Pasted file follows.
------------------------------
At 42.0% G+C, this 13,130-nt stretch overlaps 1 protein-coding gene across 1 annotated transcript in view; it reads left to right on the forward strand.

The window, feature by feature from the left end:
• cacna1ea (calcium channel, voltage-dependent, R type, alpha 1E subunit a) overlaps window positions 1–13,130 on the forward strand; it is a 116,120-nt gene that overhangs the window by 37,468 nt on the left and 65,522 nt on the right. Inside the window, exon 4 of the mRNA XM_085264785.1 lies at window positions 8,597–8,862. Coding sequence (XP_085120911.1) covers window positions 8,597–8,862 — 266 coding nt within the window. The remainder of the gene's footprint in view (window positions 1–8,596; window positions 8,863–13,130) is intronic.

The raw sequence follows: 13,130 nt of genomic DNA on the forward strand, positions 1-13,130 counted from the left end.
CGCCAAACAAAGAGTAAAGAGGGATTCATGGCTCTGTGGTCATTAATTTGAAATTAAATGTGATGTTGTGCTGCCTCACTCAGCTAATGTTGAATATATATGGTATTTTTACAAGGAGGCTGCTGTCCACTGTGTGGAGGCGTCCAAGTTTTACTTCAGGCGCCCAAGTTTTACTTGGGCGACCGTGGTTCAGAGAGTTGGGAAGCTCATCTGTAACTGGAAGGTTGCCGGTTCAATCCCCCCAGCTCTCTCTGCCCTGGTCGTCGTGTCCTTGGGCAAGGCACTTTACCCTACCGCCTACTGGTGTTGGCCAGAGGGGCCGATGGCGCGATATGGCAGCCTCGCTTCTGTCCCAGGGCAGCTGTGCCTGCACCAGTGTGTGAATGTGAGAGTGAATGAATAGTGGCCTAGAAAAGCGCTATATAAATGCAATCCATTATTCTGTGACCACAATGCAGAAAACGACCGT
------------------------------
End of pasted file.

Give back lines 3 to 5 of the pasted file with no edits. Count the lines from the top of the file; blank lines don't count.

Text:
• cacna1ea (calcium channel, voltage-dependent, R type, alpha 1E subunit a) overlaps window positions 1–13,130 on the forward strand; it is a 116,120-nt gene that overhangs the window by 37,468 nt on the left and 65,522 nt on the right. Inside the window, exon 4 of the mRNA XM_085264785.1 lies at window positions 8,597–8,862. Coding sequence (XP_085120911.1) covers window positions 8,597–8,862 — 266 coding nt within the window. The remainder of the gene's footprint in view (window positions 1–8,596; window positions 8,863–13,130) is intronic.

The raw sequence follows: 13,130 nt of genomic DNA on the forward strand, positions 1-13,130 counted from the left end.
CGCCAAACAAAGAGTAAAGAGGGATTCATGGCTCTGTGGTCATTAATTTGAAATTAAATGTGATGTTGTGCTGCCTCACTCAGCTAATGTTGAATATATATGGTATTTTTACAAGGAGGCTGCTGTCCACTGTGTGGAGGCGTCCAAGTTTTACTTCAGGCGCCCAAGTTTTACTTGGGCGACCGTGGTTCAGAGAGTTGGGAAGCTCATCTGTAACTGGAAGGTTGCCGGTTCAATCCCCCCAGCTCTCTCTGCCCTGGTCGTCGTGTCCTTGGGCAAGGCACTTTACCCTACCGCCTACTGGTGTTGGCCAGAGGGGCCGATGGCGCGATATGGCAGCCTCGCTTCTGTCCCAGGGCAGCTGTGCCTGCACCAGTGTGTGAATGTGAGAGTGAATGAATAGTGGCCTAGAAAAGCGCTATATAAATGCAATCCATTATTCTGTGACCACAATGCAGAAAACGACCGT